Thursday, April 14, 2011

McIntosh May Seek Return Bid To Congress

Brian Howey reports former U.S. Rep. David McIntosh is working the phones for support for a political comeback of sorts in Indiana's 6th District, which U.S. Rep. Mike Pence has represented since McIntosh gave up the seat to run for governor in 2000 after serving three terms in Congress. McIntosh, who has been living and working in Washington since he lost his bid for governor, told Howey, "Muncie was always our home." "We still consider Muncie our home." McIntosh told Howey he would wait for Pence to make official his decision to give up the seat to run for governor.

The new 6th District includes Shelby County where the candidate who came the closest to defeating U.S. Rep. Burton in Indiana's 5th District, Luke Messer, resides. Messer formerly worked on McIntosh's congressional staff and is said to be very interested in running for the open seat. McIntosh left many Republicans with a sour taste in their mouths after he ran a lousy campaign against Frank O'Bannon in 2000. I wouldn't be surprised to see Messer and others challenge McIntosh in the primary. McIntosh is a partner at the D.C. law firm Mayer Brown. Messer went to work as a lobbyist at Ice Miller when he first left his seat in the Indiana House of Representatives before leaving the firm to run for Congress. He now lobbies the General Assembly for charter schools.


Ellen said...

So, if McIntosh has been living and working in Washington since he lost his bid for governor, how can he run for anything in Indiana? He doesn't live here, and no longer has the "public service" exception!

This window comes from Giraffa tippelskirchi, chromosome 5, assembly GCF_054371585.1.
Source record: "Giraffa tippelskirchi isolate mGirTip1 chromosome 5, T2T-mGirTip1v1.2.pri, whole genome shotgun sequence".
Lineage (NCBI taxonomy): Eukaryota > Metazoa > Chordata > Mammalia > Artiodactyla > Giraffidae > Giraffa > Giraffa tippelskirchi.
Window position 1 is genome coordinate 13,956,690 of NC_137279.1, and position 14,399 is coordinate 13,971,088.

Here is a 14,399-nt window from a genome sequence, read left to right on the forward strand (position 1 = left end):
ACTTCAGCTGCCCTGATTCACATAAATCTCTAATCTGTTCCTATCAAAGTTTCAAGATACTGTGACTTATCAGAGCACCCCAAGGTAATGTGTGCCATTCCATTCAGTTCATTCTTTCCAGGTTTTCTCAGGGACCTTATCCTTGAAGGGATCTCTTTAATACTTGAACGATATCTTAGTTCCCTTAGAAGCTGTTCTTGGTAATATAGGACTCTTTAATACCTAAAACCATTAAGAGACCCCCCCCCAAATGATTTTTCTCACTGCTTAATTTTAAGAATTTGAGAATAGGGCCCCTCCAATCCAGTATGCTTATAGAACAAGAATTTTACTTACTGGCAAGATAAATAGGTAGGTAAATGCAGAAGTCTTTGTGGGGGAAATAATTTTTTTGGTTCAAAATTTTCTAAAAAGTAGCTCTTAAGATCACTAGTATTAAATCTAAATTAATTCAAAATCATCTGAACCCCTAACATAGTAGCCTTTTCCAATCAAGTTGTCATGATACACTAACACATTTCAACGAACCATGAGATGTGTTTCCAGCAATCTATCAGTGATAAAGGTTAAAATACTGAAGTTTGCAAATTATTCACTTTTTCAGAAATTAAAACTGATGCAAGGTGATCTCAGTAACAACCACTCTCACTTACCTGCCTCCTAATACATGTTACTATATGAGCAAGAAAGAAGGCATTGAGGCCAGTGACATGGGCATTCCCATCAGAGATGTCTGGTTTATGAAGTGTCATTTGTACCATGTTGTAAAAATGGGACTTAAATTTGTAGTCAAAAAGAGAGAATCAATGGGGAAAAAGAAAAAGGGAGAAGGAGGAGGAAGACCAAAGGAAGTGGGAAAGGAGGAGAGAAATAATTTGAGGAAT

Gary R. Welsh said...

As long as he takes up a residence in the state before he would take office, he can run in Indiana. Technically, the U.S. Constitution does not even require him to be a registered voter in Indiana.

Hoosier in the Heartland said...

So, Indiana doesn't require those who run for office in Indiana actually to live in Indiana?

So, why are we worried about Lugar's residency issues?

Gary R. Welsh said...

Because the Constitution says you must be an inhabitant of the state at the time you take office in order to represent the state in the Senate. Lugar's problem is that he admittedly gave up his residence in Indiana decades ago. His problem is further compounded by virtue of the fact that he has been registered to vote and casting votes at an address at which he has not maintained a residence in decades.